If you need to build your house, are you going to ask the builder to build you a free garage first? Shouldn’t you better look at previous houses he has built?
The issue of translation tests given to translators as a means to assess their skills has been long debated. However, I am going to talk about them from my perspective both as a translator and agency owner and why we don’t believe in them.
First of all, I must admit that when I was working as a translator, I was lucky enough not to have been asked too many times to do free translation tests. It actually happened only once (twice, if I count the time when I was asked to come up with a detailed analysis of someone else’s translation – see below). Secondly, we have never used them in our company (nor do we intend to) for the reasons I am going to explain below. Last but not least, there are some issues I am going to raise and would love to hear your opinions about them.
The first and only time I agreed to complete a free translation test, it was close to 600 words (not very long, though most tests do not or should not be over 300 words) and consisted of a witness statement. I am not going to disclose the name of the agency that sent it to me (it is well known). What disappointed me was the fact that, although they had said full feedback would be provided after independent evaluation, have not heard anything from them. Not even a ‘Thank you’ email for sending the translation. More than a year later, they started emailing and calling me about interpreting assignments which I had to turn down due to their refusal to pay decent rates and reimburse travel expenses (but that’s a different story).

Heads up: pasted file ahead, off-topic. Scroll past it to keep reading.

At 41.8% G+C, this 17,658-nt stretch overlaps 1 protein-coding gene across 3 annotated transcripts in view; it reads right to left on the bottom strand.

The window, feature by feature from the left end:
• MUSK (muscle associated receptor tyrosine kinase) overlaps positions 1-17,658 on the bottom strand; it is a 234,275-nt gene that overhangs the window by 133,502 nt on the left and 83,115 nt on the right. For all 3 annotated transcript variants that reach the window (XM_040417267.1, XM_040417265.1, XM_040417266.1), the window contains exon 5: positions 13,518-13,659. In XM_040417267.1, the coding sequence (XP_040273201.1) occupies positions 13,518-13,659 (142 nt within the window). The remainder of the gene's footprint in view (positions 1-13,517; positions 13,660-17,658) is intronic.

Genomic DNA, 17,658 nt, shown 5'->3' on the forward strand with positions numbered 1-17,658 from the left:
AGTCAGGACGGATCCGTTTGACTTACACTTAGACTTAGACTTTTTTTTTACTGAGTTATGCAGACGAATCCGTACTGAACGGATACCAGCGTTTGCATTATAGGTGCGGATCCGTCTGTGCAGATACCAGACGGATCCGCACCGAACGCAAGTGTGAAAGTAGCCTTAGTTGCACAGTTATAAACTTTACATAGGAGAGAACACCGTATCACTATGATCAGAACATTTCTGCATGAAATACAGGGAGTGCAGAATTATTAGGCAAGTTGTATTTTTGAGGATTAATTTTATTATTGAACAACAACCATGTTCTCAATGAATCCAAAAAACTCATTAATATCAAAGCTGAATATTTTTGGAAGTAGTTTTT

Now, you may say I was naïve to accept yet another free task, but I had been working for the respective agency (not the same as above) for quite a while, so I thought a little free service would be OK. At least they did thank me for sending the report. What I found weird however was that I was asked to analyse a translation from my mother tongue (Romanian) into English and was promised that if they win the tender they were applying for and for which they needed the analysis, I would be their first choice for this language combination. I am aware that there may not be many native English speakers who can translate from Romanian, but it still struck me as ‘unusual’. I still don’t know what the result of the tender was, although they had promised to let me know.
As part of our recruitment process, we ask our translators and interpreters to provide the details of two people they have carried out translation or interpreting work for. This way, we can check the quality of previous work. Quite a few candidates have asked whether they should expect a translation test and some of them were keen on taking one. While we appreciate their enthusiasm, I am afraid some others may take advantage of them, as I will explain later on in this article.
If you agree, disagree or would like to share your opinion and experience, please do so in a comment below.
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